Do you know who Xi Jinping is?

I have been asking people this question and a lot of people do not know the answer. We will return to that shortly.

The world watched with rapped attention a fortnight ago as Barrack Obama won a historical second term in the White House. The global news schedules were drowning in coverage of the campaign and the Election Day itself. I personally stayed up until 5:30 in the morning to see the results. It was an event of global significance, a race the outcome of which would affect the lives of billions if not everyone on the planet. However while this was going on, the leadership of another country was also being decided, an event that could perhaps be equally as important.

The Chinese Communist party (the world’s largest political organisation, with more members than there are people in the United Kingdom) recently changed the membership of its politburo standing committee, the countries highest decision making body. Once every 10 years at the Chinese Communist party conference, China’s leadership steps down and new leaders are appointed. These leaders come from the 25 member politburo and its higher body, the seven person standing committee. The General Secretary of the Communist Party of China as well as other leadership figures are chosen from the standing committee. All of this is conducted in secret, with the conference ending with the new leadership being shown to the party.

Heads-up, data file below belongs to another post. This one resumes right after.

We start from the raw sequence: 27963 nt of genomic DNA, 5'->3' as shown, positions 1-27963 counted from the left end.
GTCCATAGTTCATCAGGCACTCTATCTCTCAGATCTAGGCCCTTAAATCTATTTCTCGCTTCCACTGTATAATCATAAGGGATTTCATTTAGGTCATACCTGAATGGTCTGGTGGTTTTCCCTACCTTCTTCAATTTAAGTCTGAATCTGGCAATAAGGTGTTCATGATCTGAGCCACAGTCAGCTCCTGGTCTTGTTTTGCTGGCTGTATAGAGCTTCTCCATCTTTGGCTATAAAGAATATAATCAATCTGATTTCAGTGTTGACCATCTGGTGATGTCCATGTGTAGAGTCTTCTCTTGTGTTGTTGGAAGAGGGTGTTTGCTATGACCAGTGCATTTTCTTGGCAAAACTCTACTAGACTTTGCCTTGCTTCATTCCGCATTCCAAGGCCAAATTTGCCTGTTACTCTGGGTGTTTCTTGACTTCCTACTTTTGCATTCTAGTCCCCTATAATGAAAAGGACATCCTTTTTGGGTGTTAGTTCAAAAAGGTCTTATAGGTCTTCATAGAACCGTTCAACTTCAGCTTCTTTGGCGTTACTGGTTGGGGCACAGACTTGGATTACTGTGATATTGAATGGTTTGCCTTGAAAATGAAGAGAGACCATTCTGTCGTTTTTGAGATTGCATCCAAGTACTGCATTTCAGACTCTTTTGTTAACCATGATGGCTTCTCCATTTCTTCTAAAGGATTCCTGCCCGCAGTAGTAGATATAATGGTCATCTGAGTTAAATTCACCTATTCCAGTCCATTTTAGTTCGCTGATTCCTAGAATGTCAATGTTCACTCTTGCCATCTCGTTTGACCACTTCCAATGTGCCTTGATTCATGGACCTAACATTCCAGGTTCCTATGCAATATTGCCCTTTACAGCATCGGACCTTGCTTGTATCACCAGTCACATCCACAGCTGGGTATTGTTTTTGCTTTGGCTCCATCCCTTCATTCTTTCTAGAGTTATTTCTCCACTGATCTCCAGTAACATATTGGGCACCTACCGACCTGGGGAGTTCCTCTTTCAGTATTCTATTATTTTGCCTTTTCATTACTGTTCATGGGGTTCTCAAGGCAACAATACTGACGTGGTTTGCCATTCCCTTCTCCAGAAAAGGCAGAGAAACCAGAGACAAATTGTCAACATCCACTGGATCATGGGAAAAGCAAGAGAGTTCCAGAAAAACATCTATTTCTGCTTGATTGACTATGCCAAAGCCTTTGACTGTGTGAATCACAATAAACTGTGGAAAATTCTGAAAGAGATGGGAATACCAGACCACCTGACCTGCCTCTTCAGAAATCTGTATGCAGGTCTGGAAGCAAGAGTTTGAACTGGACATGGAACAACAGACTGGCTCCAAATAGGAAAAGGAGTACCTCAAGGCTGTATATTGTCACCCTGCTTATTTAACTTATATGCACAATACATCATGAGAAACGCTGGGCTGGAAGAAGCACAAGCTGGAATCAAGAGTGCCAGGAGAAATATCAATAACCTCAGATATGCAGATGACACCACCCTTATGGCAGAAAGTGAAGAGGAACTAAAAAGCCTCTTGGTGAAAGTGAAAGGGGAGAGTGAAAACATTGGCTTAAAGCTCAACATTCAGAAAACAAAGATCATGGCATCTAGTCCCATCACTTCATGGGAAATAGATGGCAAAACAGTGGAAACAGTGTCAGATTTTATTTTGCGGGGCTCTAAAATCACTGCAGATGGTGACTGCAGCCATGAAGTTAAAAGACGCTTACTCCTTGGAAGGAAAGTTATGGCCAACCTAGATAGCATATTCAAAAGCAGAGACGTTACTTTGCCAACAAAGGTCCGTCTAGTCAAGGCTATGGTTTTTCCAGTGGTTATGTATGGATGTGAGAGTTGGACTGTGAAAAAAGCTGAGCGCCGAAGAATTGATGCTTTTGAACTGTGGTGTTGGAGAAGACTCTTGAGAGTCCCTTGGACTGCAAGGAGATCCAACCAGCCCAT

The makeup of the standing committee and China’s new leadership are decisions with the same global signification as the race for the White House. China is the world’s second largest economy and it is predicted that during the new leadership’s term of office China will become the world’s largest economy. China also holds the majority of the world's debt as well as being a key export market for the growth starved west and a major financial centre. They have the world’s largest army, an expanding space program and now aircraft carriers and stealth fighters. In less than a decade the members of standing committee may become the most powerful people in the world. My question concerning all this is, why has there been a lot less media coverage of the events leading up the anointment of the new Chinese leadership?

There has been coverage, with articles on BBC website and in other new sources but I have not seen one piece on the Chinese Communist party conference grace the front page of a British national newspaper or appear as the top story on a news broadcast, as the American election did. The change of power in China is just as important as the change of power in America, perhaps more important as the new leader has a much greater ability to effect change in his country than Barrack Obama does in America. This is where I answer the above question, Xi Jinping is the new General Sectary of the Chinese Communist Party and is very likely to be the next president of China. So why is there less coverage of the method by which he came to power? Why are we not globally weighing up the pros and cones of perspective Chinese leaders, examining Xi Jinping's qualities as a leader and considering what his vision of China might look like?